By Heddi Nieuwsma
I’m a nursing mother these days. While the American Academy of Pediatrics recommends breastfeeding for an entire year, I was curious about how many mothers actually do this. To find out, I reviewed some recent data from the Center for Disease Control and Prevention. These data estimate that only 24 percent of mothers are still breastfeeding their babies at 12 months (see table 1).
Table 1: Breastfeeding Report Card 2011, Percent of U.S. children who were breastfed
Source: Centers for Disease Control and Prevention, Breastfeeding Report Card 2011, United States: Outcome Indicators, Provisional data, 2008 births
Even though research indicates the many benefits of breastfeeding for both babies and mothers, why are these rates so low? What can be done to ensure that nursing mothers receive the support they need and deserve? Some experts have suggested that mothers receive initial support for breastfeeding after giving birth, but more could be done to provide long-term support.
My son is quickly approaching 6 months of age, and to be honest, I look forward to introducing some solid foods and reducing his dependence on me as a food source. I’ve found breastfeeding to be extremely rewarding, but it can also be challenging at times. While I am a strong advocate for breastfeeding, I understand that every woman’s situation is different. I think women should have the freedom to decide whether or not to breastfeed based on their own individual needs.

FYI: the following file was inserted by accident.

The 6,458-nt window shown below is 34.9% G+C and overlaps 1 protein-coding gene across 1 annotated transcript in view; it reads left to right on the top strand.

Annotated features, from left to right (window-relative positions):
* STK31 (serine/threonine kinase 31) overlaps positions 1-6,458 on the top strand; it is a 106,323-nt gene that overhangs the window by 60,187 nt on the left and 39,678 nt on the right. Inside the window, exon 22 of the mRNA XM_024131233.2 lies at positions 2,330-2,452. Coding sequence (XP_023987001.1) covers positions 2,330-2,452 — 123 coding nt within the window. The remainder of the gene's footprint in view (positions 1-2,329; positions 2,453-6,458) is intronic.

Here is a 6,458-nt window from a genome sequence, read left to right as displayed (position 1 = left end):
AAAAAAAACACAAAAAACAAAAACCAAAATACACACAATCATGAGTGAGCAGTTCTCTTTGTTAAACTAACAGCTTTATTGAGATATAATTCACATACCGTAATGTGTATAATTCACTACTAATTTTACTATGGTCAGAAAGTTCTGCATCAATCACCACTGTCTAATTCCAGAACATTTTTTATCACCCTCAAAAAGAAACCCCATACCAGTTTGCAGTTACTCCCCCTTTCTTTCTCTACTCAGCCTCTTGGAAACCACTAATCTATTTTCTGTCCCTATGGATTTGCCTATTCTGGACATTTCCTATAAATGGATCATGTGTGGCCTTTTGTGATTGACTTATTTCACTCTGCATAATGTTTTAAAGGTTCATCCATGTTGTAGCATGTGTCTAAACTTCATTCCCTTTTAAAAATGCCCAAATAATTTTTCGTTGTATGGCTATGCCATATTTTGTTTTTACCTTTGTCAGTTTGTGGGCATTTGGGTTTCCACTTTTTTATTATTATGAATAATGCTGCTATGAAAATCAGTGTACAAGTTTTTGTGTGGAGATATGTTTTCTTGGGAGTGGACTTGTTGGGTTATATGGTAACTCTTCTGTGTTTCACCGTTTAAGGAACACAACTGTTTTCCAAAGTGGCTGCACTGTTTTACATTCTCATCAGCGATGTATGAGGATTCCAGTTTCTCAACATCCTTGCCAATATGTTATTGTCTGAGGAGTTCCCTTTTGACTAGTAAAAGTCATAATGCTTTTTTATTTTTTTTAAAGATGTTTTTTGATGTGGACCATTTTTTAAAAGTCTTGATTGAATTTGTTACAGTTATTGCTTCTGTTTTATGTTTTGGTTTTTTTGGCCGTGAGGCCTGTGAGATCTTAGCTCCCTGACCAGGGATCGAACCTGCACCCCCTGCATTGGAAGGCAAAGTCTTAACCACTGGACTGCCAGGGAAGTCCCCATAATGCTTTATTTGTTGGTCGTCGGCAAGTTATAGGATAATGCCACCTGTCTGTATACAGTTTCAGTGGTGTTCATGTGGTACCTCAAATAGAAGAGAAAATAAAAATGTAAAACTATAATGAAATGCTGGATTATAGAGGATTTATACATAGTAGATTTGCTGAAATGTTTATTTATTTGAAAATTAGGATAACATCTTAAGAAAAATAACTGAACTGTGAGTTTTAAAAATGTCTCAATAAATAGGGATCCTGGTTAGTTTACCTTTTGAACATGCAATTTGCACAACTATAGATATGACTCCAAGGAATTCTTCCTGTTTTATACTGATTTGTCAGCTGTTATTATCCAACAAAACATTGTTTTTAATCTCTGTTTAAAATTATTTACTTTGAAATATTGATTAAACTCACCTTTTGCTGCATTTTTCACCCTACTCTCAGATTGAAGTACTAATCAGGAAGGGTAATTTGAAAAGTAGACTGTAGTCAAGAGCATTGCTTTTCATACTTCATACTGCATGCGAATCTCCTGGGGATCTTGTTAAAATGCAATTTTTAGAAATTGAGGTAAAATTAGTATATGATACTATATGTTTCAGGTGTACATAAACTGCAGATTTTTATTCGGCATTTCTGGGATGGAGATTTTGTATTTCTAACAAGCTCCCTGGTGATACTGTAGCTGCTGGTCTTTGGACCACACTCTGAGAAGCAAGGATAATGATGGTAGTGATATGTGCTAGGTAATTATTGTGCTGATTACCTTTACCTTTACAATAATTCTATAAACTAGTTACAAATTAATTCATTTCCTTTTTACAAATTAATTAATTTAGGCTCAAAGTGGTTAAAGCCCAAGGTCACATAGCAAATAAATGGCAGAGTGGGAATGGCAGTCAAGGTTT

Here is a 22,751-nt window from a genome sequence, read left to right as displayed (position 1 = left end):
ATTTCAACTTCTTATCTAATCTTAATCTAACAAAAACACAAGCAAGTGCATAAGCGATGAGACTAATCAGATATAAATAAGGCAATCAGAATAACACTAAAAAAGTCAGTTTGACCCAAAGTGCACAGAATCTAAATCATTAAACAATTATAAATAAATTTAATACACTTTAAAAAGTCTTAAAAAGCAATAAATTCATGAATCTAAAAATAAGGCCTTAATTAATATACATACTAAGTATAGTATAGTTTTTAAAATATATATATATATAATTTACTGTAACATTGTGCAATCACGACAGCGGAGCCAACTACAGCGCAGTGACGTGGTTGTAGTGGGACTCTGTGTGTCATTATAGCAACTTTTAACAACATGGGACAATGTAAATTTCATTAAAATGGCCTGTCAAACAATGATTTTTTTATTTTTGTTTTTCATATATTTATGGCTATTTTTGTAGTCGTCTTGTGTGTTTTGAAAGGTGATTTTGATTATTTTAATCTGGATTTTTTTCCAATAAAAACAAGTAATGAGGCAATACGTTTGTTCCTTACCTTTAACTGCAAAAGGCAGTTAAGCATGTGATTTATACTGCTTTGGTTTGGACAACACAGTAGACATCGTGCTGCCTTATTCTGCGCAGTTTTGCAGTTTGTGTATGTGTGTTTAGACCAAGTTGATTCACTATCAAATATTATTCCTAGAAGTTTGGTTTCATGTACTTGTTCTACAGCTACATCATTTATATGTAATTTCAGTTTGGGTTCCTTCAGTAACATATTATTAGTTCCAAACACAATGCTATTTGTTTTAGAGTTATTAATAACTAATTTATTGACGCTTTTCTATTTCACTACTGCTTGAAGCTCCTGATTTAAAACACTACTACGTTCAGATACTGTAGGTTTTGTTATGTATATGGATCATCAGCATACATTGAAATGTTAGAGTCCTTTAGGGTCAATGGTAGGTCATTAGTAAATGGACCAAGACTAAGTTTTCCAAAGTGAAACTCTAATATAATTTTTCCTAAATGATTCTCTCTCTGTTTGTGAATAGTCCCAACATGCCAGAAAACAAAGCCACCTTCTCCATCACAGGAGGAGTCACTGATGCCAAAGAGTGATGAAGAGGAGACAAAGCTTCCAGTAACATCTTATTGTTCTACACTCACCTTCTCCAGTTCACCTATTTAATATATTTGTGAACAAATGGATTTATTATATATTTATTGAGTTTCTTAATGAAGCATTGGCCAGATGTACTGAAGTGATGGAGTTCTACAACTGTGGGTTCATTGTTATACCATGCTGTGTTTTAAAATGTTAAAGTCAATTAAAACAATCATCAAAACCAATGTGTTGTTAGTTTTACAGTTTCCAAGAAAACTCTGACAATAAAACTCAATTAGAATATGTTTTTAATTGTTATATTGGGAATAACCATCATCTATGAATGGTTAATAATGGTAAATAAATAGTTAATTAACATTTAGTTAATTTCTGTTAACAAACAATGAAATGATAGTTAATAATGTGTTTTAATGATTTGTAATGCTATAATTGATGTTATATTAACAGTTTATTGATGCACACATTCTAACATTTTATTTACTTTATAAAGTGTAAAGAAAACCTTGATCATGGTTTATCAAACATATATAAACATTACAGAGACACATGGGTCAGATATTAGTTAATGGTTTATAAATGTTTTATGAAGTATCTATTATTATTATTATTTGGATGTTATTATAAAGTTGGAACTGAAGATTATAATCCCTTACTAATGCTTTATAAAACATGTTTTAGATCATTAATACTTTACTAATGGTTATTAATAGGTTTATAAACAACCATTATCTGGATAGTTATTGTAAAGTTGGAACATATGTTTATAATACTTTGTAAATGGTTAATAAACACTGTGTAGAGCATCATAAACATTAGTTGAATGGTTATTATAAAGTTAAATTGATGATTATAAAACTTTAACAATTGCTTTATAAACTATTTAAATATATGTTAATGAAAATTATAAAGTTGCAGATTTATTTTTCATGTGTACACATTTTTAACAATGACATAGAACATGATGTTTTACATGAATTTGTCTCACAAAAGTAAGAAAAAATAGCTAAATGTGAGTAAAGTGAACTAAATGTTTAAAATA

Recommended Items for Nursing Mothers
For those of you that currently breastfeed or will in the near future, here’s my quick list of items that have made my life as a nursing mother easier:
- Lansinoh HPA Lanolin: I found this to be essential during the first few weeks.
- Nursing pillow: There are many kinds out there, but I prefer the Boppy.
- Nursing pads: To avoid embarrassing and uncomfortable leakage situations, these are a must.
- Nursing bras and tank tops
- Nursing cover-up and blankets: For nursing in public, I always have my “hooter hider” on hand. Thin nursing blankets also work, but for the less coordinated like me, an around-the-neck cover-up works great.
- Breast pump: For all the obvious reasons, this allows you some freedom to return to work, go for a run, etc. You can even buy hands-free pumps now!
- BPA-free baby bottles: I like the Born Free bottles that do not contain the potentially harmful chemical, Bisphenol-A.
For additional assistance, check out Lowell General Hospital’s Breastfeeding Support and Lactation Services. Here you’ll find information about:
- Inpatient Lactation Consultants
- Breastfeeding Classes
- Outpatient Breastfeeding Clinic
- New Mother Support Group
- Telephone Support: Call 978-937-6334 for help with your breastfeeding questions.
Your input requested: Do you have any additional advice or resources for nursing mothers? Please share your own thoughts, experiences, or stories in a comment below.
Nursing mothers need your help!